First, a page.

Eat like your idol? The fast food chains serving up celebrity creations

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·4-min read
All Mariah Carey wants for Christmas is for you to buy her Mariah Menu at McDonald's.
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Want to eat like your favorite pop star? Fast-food chains are reaching out to fans with dishes and menus created by successful musicians such as Mariah Carey, BTS and Shawn Mendes. And it's a trend that has more to do with marketing than gastronomy, it seems.

Ever wonder what Taylor Swift orders at Starbucks? Fans of the American singer -- also known as Swifties -- most likely have. Now, the coffee chain is enlightening the star's followers by putting "Taylor's Version," a nonfat caramel latte billed as the star's "favorite drink," on the menu at its outlets.

Although the concoction isn't exactly a world away from the other drinks available at the American chain, it seems to have won over many fans of Taylor Swift -- even the most reluctant. "Not really a fan of latte, but TAYLOR MADE ME DO IT! It tastes so good actually," tweeted one. Across social media, many other Swifties shared their thoughts on the beverage, available until November 19 at Starbucks.

From coffee to customized burgers

While this collaboration with the coffee giant may come as a surprise, it mainly allows the 31-year-old singer to promote "Red (Taylor's Version)," the new re-orchestration of her fourth album. And she's certainly not the only artist to partner with a fast food chain for marketing purposes. BTS, Charli d'Amelio and Shawn Mendes have all concocted their own items or orders for fast food chains. The undisputed queen of TikTok lent her name (and her very lucrative image) to a Dunkin' cold-brew coffee with whole milk and caramel topping, while the "Señorita" singer became the ambassador of a Chipotle bowl featuring cauliflower rice with lime and cilantro, black beans, chicken and guacamole, among other things.

Fans can legitimately wonder whether these are really dishes that their idols eat, or just marketing operations. Who could forget the 1995 Pizza Hut commercial in which Ringo Starr sang the praises of the brand's first stuffed-crust pizza... without even having tasted it because of his multiple food allergies. But it seems that those days are over, and stars are getting in on the act of concocting fast food offerings that actually reflect their own tastes and identities.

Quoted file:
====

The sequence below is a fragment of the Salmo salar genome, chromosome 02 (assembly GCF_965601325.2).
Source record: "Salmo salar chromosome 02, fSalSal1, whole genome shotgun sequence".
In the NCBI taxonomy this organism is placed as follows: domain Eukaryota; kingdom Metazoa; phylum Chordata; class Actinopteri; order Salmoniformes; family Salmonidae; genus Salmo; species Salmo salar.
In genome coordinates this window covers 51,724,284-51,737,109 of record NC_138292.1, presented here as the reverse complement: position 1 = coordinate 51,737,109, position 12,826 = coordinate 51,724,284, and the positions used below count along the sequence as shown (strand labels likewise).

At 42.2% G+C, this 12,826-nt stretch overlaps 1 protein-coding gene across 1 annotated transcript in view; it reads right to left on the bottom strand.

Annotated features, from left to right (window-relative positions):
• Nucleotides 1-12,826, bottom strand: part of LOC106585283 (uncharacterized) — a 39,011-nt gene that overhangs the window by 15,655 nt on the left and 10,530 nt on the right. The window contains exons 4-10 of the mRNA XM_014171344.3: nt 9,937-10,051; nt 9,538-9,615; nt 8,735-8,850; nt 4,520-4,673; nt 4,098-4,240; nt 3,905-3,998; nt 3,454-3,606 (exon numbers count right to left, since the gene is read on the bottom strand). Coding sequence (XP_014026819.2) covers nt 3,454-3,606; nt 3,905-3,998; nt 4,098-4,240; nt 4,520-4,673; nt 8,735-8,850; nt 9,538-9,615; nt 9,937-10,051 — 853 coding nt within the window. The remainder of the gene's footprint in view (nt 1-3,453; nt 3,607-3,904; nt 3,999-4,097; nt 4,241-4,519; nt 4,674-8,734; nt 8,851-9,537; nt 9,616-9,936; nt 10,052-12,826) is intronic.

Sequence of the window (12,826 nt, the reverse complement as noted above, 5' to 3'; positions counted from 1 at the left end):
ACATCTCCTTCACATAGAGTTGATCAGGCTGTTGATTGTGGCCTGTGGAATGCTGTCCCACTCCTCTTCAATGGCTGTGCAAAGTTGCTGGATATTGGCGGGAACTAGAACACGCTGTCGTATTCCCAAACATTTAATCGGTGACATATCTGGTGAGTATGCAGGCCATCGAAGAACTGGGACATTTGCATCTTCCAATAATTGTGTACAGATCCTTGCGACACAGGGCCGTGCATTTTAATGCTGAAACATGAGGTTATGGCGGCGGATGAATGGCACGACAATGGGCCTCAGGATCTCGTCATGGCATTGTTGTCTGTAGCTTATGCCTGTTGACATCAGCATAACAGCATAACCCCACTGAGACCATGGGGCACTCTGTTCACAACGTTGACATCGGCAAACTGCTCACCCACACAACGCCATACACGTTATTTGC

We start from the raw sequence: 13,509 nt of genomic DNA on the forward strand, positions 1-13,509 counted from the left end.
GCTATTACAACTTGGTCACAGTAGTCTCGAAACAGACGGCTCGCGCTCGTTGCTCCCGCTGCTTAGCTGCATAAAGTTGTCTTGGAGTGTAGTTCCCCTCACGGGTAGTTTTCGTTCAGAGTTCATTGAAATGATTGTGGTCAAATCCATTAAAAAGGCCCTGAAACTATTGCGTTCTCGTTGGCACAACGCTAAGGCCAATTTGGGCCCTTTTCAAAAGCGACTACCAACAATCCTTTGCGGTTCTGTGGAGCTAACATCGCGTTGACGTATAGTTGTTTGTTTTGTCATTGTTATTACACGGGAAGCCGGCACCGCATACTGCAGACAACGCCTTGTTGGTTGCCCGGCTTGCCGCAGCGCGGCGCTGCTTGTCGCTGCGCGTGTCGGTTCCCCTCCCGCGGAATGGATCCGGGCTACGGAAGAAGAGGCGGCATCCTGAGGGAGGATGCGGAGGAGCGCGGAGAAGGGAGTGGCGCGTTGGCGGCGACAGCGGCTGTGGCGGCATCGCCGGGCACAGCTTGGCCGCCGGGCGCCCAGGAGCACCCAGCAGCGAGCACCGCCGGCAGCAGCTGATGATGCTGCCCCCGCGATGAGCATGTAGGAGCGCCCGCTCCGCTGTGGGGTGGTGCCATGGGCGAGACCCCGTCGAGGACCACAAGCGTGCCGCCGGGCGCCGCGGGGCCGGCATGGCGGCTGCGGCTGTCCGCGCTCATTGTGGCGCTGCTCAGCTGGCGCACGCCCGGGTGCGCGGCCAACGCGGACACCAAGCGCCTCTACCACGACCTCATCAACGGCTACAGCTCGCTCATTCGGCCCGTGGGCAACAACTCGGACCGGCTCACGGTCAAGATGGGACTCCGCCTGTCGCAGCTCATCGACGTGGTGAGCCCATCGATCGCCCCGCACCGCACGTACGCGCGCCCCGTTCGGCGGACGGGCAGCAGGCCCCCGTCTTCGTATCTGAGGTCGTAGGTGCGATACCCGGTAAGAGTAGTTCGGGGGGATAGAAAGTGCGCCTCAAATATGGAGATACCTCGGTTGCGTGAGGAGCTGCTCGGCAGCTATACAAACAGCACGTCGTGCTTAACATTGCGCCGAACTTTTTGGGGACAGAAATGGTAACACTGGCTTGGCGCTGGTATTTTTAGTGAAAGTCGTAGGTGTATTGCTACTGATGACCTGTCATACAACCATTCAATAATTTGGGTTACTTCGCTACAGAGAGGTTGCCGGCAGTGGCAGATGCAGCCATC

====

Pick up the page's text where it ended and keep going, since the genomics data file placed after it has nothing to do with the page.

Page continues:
That's what Travis Scott did in 2020 for his prominent collaboration with McDonald's. The American rapper designed a menu based on a classic bacon cheeseburger, accompanied by fries with barbecue sauce and a Sprite. He also worked on the commercial promoting this limited offer by hand-drawing the images featured and writing part of the script. Travis Scott and his team at Cactus Jack even designed outfits for McDonald's employees.

A tasty take on influencer marketing

While the collaboration met with opposition from some franchisees, it mainly allowed the fast food company to win back a younger, African-American and multicultural clientele. This unexpected partnership reportedly led to a 4.6% increase in sales, according to the Wall Street Journal. For Travis Scott, on the other hand, partnering with the fast food group allowed him to reinforce his status as a cultural icon -- one who's "telling [brands] what to do or say, rather than the reverse" as Forbes wrote .

Other artists have since jumped on the bandwagon, most recently Mariah Carey. The Queen of Christmas recently announced that a McDonald's menu bearing her name will be sold in December in the United States. "All I want for Christmas is... for you all to try the Mariah Menu at McDonald's," the "All I Want For Christmas Is You" singer said in a statement. "I got my holiday wish this year: my very own menu from one of my absolute faves!" However, it's somewhat harder to imagine Mariah tucking in to a Big Mac than J Balvin or Saweetie, who have also collaborated with the burger giant in recent years.

And ultimately, that's the complexity of celebrity-focused fast food: it has to be authentic. Authentic enough for fans to rush to a store to order dishes that are perfectly mundane, but endorsed by their favorite artist. "This cheeseburger is so exciting and chic that even Travis Scott eats it; Shawn Mendes is so normal and regular that he'll even put these cauliflower shavings we're calling rice into his pop star body," American journalist Jameson Rich ironically summarizes in Vox . For the moment, this commercial strategy -- partway between influencer marketing and lifestyle branding -- is bearing fruit. But you can't help wonder when indigestion might kick in...

Caroline Drzewinski

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